British Transport Secretary Grant Shapps says Boeing 777 aircraft with engines like the one that caught fire on a U.S. jet over the weekend will be temporarily banned from Britain.
The announcement Monday comes two days after United Airlines Flight 328 suffered the engine failure shortly after leaving Denver International Airport, in Colorado, en route to Honolulu, Hawaii. Large chunks of debris rained onto the neighboring town of Broomfield, Colorado, falling into yards, fields and onto homes. No injuries were reported on the ground or on the flight, which had about 240 people on board. The pilot was able to return safely to Denver.
The aircraft was powered by Pratt & Whitney 4000 series engines.
According to the British Civil Aviation Authority, British airlines do not operate aircraft with such engines. Foreign airlines that do operate such aircraft will not be allowed to enter British airspace for the time being.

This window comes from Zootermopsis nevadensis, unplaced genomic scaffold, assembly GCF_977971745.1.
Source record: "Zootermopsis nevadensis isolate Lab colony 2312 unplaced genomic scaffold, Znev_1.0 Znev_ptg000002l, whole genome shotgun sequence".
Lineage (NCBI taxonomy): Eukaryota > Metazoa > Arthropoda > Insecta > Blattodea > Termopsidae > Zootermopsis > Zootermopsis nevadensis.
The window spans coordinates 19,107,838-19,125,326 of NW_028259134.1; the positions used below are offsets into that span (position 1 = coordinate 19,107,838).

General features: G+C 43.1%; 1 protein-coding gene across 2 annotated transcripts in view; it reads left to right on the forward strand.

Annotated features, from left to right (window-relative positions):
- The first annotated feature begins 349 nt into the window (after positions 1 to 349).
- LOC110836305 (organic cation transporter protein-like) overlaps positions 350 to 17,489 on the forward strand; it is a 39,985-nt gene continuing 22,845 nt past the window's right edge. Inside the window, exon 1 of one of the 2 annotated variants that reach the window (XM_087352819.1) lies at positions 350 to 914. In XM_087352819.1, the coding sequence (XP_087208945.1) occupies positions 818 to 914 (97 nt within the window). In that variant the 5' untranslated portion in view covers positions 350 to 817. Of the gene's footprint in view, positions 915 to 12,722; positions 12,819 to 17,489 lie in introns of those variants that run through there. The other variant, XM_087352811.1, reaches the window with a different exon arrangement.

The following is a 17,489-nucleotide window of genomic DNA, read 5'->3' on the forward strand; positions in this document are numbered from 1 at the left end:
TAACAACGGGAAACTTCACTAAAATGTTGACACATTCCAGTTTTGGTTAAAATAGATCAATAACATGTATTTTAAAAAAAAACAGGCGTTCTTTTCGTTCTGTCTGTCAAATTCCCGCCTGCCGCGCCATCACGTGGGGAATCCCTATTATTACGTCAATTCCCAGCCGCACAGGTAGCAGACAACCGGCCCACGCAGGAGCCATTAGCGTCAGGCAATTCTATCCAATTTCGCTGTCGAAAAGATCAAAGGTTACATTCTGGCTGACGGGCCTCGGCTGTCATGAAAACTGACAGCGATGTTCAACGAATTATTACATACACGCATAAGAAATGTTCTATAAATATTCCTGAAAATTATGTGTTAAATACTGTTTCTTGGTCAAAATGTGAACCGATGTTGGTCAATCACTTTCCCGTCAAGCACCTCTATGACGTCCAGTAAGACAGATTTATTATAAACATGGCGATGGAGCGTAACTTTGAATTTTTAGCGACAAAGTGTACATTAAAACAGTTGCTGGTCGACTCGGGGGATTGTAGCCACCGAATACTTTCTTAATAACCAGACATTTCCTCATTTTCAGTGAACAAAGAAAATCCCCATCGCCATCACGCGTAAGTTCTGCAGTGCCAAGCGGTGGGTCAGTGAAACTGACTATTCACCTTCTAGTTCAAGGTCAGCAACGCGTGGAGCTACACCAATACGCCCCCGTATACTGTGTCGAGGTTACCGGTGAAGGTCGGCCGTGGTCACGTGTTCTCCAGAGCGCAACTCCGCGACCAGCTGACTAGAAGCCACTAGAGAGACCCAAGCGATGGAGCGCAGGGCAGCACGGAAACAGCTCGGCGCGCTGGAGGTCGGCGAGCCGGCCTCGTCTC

"After the Pratt & Whitney 4000-112 engine incident on a Boeing 777 aircraft, we have suspended this configuration's use in U.K. airspace," the CAA said in a statement. "It is not used by any U.K. airlines. It is operated by airlines in the USA, Japan and South Korea where authorities have also stopped its use."
United also announced it is "voluntarily and temporarily" grounding 24 Boeing 777 aircraft. "We will continue to work closely with regulators to determine any additional steps," the airline said on Twitter.
The U.S. National Transportation Safety Board said, "The initial examination of the airplane indicated most of the damage was confined to the number 2 engine; the airplane sustained minor damage. The examination and documentation of the airplane is ongoing." The NTSB also says the cockpit voice and flight data recorders have been taken to its laboratory in Washington for analysis.
The U.S. Federal Aviation Administration, or FAA, also called for "stepped-up inspections" of Boeing 777 airplanes equipped with certain Pratt & Whitney engines.